The DMV hedges on this subissue. It admits it never has maintained that the agreement required APL to enroll its chassis in a particular order. It says, however, that APL should not have been permitted to distort the fees downward by its selection of the order of enrollment.
The agreement is quite clear on this point. It provides “APL will enroll owned and long-term leased chassis in the PITS program. Applications shall be made in quantities to be determined by APL.” It is too late to amend the agreement to satisfy the DMV's unexpressed wishes for it.
b. Estimate Versus Actual
The DMV points to no clause in the agreement making Paragraph C3(a) apply only to an estimate of the fees due. The DMV argues, however, that its right to recalculate fees based on weekly reports and to audit the chassis tracking records permitted it to substitute enrolled vehicle figures in place of the estimates used by APL.
The DMV is correct that under the 45–day recalculation provision and the audit provision, it could replace APL's estimates with reports of actual chassis locations. The next step, however, is a huge leap. The DMV's auditors asserted a right to substitute a new formula for that prescribed in paragraph C3(a)—to use data for only the enrolled chassis, not for the entire eligible fleet, when examining presence in California and computing the percentage.
We agree with APL that the DMV's position “amounts to nothing more than a plea to refashion the Agreement into the one for which it now believes it should have bargained.” Although the superior court acted for other reasons, we conclude the court was correct in setting aside the director's decision about fees for 1989 and 1990, years clearly subject to the agreement. We affirm that part of its decision and turn our attention to fees for 1991.
VII. Does the Same Formula Apply to 1991?
The director concluded 1991 fees should be based upon the IRP, not the agreement. His decisions stated: “The audit of registration year 1991 was conducted under authority of the IRP, and it only utilized the Agreement to derive actual percentages of California operation from the inventory records maintained by APL pursuant to the Agreement. APL may have estimated the operations of its fleet during the enrollment period using data from all vehicles operating in North America as a guide; however, both the Agreement and Articles XV, XVI and XVII of the IRP contemplate an audit using source documents recording actual operations (whether recorded by miles or days) to determine appropriate fees that should be paid.” The director agreed with the department auditors: “Analysis of the operation of the enrolled fleet for the registration year 1991 using the required IRP reporting period of July 1, 1989 through June 30, 1990 (although records were only produced from September 1, 1989 through June 30, 1990), indicated that the actual California percentage was 62.570 percent instead of the reported 34.697 percent (which can no longer be an estimate). Additional fees of $3,245,066 are due from APL for that year (1991).”
Both the ALJ and the superior court disagreed with the director about 1991. The superior court, following the ALJ's analysis closely, concluded that “[t]he logical extension of the provisions of the Agreement would be that the reporting year under the International Registration Plan would not become effective to determine the percentage of operations in California until one year after the enrollment period, so that the 1993 percentage will be determined by the enrolled chassis from July 1, 1991, to June 30, 1992. The DMV therefore is barred from assessing additional fees for 1991. The additional fees for 1991 in the amount of $3,245,066, included in the Audit Report dated October 16, 1991, are a breach of the Agreement and are improper.”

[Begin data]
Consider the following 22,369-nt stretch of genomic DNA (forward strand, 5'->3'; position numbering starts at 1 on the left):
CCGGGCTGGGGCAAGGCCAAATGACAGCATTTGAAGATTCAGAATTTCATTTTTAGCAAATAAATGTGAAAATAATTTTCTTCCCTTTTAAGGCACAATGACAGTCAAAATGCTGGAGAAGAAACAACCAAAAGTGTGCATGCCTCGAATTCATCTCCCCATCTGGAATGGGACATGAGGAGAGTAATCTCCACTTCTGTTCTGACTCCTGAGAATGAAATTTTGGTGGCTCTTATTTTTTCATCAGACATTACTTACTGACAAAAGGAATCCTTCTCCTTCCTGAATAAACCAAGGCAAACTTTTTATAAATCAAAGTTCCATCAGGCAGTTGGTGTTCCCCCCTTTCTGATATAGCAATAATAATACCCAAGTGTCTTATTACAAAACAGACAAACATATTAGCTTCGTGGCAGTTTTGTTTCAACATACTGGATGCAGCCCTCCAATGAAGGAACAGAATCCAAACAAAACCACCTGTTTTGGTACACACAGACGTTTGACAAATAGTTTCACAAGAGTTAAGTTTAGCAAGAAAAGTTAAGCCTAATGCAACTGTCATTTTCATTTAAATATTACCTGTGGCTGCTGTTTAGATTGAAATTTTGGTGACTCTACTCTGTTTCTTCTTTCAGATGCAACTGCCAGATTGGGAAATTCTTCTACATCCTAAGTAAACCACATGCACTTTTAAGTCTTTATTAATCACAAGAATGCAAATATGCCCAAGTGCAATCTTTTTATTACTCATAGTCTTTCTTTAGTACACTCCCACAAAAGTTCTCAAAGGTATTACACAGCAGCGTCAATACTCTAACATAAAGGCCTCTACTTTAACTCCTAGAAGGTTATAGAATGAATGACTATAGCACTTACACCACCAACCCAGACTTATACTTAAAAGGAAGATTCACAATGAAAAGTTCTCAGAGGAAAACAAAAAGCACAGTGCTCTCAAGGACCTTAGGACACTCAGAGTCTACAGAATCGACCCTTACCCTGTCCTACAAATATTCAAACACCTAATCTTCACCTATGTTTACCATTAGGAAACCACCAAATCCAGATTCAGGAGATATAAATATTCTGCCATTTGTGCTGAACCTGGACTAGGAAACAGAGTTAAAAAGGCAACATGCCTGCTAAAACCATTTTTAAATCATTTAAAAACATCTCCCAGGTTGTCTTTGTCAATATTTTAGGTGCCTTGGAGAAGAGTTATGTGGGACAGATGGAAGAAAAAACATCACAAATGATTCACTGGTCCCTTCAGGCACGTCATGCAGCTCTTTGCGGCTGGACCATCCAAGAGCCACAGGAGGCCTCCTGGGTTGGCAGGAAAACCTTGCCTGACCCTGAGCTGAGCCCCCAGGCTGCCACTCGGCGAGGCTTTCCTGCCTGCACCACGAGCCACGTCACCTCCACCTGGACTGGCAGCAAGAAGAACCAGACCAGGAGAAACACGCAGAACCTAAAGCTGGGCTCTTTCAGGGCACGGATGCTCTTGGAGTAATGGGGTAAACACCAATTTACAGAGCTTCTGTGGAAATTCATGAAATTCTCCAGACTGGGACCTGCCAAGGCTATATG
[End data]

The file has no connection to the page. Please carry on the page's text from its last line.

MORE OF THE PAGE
We must determine whether the director or the superior court is correct about when the agreement stopped controlling the fees and when the IRP took over.
The agreement identified May 1, 1989, through December 31, 1990, as the expected enrollment period but said very little about what would happen after December 31, 1990. If new chassis were enrolled after completion of the enrollment period, fees would be based on “the percentage of the enrolled fleet physically located in each state for each IRP reporting year.” Thus, a chassis registered for the first time in January 1991 would be assessed based on the percentage for IRP reporting year 1991. However, the agreement did not explain whether the 1991 percentage would be the same as that during the enrollment period, as APL asserts, or would be the actual percentage operation of the vehicles enrolled between July 1, 1989, and June 30, 1990, as it would be under the DMV's approach.
The agreement also said nothing about how fees would be determined for renewal in 1991 of the registrations for the vehicles registered during the enrollment period. The superior court found it “logical” to extend the 1989 and 1990 formula to 1991. It would also have been logical for IRP procedures to begin as soon as the extended enrollment period ended. Although it did not address the renewal question, paragraph C3, by distinguishing between fees under subdivision (a)—for chassis enrolled during the period—and fees in subdivision (b)—for chassis enrolled after the enrollment period—suggested that the enrollment period was an exception to the general rule and that the IRP should take effect at the end of the enrollment period.